* Dollar index down 0.4%
* Euro up 0.4% vs dollar
* Swiss franc hits highest in 5 years
* Graphic: World FX rates in 2020 tmsnrt.rs/2RBWI5E
London, July 27 - The dollar steadied early on Monday after reaching its lowest since September 2018 overnight, weakened by deteriorating U.S.-China relations and domestic economic concerns as U.S. COVID-19 infections showed no sign of slowing.
U.S. Secretary of State Mike Pompeo said Washington and its allies must use “more creative and assertive ways” to make the Chinese Communist Party change its ways.
With domestic economic concerns trumping its role as a safe-haven currency, the dollar index fell overnight to before steadying in early London trading. At 0736 GMT, the dollar index was at 94.054, down 0.3% on the day.
As COVID-19 infections show no signs of slowing in the U.S., investors are doubtful of a quick economic recovery. Nearly a quarter of the global total coronavirus deaths have been in the United States, where unemployment claims unexpectedly rose last week.
Some of the earlier steps to mitigate the financial impact, such as enhanced jobless benefits, are due to expire this month and Congress has yet to agree on fresh support.
“In the past the dollar was able to benefit from the U.S.-Chinese trade conflict. That is no longer the case now. What is at stake is no longer just trade. The US might be overstepping the mark with its policy towards China, just as with its measures against some European countries,” wrote Commerzbank analysts Ulrich Leuchtmann and Hao Zhou.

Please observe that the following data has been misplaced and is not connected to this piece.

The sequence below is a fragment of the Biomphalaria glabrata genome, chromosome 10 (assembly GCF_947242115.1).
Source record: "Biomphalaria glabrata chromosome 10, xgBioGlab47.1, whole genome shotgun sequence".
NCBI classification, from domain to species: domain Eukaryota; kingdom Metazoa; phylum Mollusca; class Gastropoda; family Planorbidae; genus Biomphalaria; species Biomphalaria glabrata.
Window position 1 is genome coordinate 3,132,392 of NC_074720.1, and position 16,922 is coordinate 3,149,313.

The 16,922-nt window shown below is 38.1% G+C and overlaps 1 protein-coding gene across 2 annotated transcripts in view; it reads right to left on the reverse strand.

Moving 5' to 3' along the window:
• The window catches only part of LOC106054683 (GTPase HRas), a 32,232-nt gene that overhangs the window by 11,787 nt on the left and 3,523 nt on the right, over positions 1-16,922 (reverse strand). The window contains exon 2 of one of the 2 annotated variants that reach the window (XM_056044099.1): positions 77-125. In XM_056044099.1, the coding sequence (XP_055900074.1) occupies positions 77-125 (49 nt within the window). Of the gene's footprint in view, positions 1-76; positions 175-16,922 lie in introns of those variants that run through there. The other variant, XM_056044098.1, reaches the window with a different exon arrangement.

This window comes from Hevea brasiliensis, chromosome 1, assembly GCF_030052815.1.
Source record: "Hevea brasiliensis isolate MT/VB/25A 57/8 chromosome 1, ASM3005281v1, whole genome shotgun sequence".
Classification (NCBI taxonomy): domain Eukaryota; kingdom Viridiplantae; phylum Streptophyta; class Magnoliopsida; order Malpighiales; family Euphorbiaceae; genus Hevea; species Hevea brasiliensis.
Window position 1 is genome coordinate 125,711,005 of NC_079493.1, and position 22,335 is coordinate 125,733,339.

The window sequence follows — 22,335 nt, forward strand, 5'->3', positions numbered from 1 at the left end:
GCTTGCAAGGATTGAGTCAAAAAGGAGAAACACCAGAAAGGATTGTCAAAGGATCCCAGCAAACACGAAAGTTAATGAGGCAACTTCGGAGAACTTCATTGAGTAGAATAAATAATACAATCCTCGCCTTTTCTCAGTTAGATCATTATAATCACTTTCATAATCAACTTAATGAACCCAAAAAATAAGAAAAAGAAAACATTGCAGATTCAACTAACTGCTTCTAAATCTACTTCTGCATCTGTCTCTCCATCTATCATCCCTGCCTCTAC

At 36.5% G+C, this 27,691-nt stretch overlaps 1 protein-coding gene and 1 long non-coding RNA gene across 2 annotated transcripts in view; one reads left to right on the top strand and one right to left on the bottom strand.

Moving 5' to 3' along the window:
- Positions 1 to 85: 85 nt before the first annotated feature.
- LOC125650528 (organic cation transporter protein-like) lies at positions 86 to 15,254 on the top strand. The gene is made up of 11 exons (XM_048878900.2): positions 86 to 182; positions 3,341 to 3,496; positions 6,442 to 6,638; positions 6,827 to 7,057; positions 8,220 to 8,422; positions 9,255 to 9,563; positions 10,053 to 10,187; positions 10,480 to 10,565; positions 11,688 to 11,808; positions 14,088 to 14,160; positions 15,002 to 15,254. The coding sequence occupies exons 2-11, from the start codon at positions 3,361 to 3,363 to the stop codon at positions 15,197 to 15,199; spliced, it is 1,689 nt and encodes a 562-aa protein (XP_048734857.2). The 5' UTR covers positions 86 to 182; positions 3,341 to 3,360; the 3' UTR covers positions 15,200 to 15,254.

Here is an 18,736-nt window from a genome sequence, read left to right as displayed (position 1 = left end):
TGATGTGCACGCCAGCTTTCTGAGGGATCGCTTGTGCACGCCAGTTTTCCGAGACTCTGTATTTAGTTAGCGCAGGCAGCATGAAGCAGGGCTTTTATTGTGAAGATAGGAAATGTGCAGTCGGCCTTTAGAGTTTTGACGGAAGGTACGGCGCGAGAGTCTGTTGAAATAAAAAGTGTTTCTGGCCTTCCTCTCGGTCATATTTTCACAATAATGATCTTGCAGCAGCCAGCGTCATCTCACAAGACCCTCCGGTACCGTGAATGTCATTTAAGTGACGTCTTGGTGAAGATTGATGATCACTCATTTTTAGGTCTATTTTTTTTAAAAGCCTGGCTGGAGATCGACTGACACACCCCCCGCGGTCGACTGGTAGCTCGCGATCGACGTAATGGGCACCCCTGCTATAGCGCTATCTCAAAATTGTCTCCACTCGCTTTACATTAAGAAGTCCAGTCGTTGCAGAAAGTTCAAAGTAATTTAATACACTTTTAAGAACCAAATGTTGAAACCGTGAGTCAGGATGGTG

“If the dominance of the dollar in international trade and capital markets was to be reduced as a result, the USD weakness we are seeing at the moment would only be a very watered-down taste of things to come,” they added.
But Rabobank’s global strategist, Michael Every, said that the index is skewed by major constituent pairs such as dollar-yen and euro-dollar.
“This is mainly a DXY story driven by risk-on in EUR and risk-off in JP, and not a reflection of broader USD weakness over the year,” Every wrote. “We are just seeing some recent excess wound back – and the question is if it is temporary or not.”
The Federal Reserve meets on Tuesday and Wednesday. It could confirm recent hints about the benefits of an average inflation target, which would allow rates to stay lower for longer.
Safe-haven currencies were up against the dollar. The Japanese yen traded at a four-month high versus the dollar, at 105.575. The Swiss franc was up around 0.2% at 0.91855, having reaching a five-year high of 0.9167 overnight .
The euro continued its ascent after European Union leaders agreed a 750 billion-euro fiscal stimulus plan last week.
But European Central Bank board member Fabio Panetta warned that the danger to the euro zone economy is not over yet.
The euro hit a high of $1.17255 versus the dollar overnight - its strongest since September 2018 - but slipped back below $1.17 in early London trading.
It was weaker versus the Norwegian and Swedish crowns .
The riskier Aussie and Kiwi dollars were also up, even after a resurgence of COVID-19 infections in Asia. The state of Victoria in Australia reported the country’s highest daily increase on Monday, prompting authorities to warn that the six-week local lockdown may be extended.
The New Zealand dollar was up 0.4% against the weaker dollar at $0.6663. The Australian dollar was at $0.7123 . (Reporting by Elizabeth Howcroft; editing by Larry King)
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